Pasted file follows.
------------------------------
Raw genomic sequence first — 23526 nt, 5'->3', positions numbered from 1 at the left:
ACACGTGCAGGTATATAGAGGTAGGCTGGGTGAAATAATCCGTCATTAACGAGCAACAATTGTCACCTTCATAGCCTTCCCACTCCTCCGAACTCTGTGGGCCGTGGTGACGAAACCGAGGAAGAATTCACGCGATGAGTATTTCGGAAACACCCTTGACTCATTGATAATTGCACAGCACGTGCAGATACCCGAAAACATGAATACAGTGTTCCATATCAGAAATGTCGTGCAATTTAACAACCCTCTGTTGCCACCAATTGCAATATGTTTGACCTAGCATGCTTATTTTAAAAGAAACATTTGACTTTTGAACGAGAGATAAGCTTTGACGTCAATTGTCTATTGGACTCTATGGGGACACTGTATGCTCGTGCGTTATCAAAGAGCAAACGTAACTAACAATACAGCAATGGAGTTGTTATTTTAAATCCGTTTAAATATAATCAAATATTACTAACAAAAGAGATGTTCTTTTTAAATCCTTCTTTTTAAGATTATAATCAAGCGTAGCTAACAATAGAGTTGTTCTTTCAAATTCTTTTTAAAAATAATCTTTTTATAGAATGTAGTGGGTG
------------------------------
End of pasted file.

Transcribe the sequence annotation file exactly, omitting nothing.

Raw genomic sequence first — 23526 nt, 5'->3', positions numbered from 1 at the left:
ACACGTGCAGGTATATAGAGGTAGGCTGGGTGAAATAATCCGTCATTAACGAGCAACAATTGTCACCTTCATAGCCTTCCCACTCCTCCGAACTCTGTGGGCCGTGGTGACGAAACCGAGGAAGAATTCACGCGATGAGTATTTCGGAAACACCCTTGACTCATTGATAATTGCACAGCACGTGCAGATACCCGAAAACATGAATACAGTGTTCCATATCAGAAATGTCGTGCAATTTAACAACCCTCTGTTGCCACCAATTGCAATATGTTTGACCTAGCATGCTTATTTTAAAAGAAACATTTGACTTTTGAACGAGAGATAAGCTTTGACGTCAATTGTCTATTGGACTCTATGGGGACACTGTATGCTCGTGCGTTATCAAAGAGCAAACGTAACTAACAATACAGCAATGGAGTTGTTATTTTAAATCCGTTTAAATATAATCAAATATTACTAACAAAAGAGATGTTCTTTTTAAATCCTTCTTTTTAAGATTATAATCAAGCGTAGCTAACAATAGAGTTGTTCTTTCAAATTCTTTTTAAAAATAATCTTTTTATAGAATGTAGTGGGTG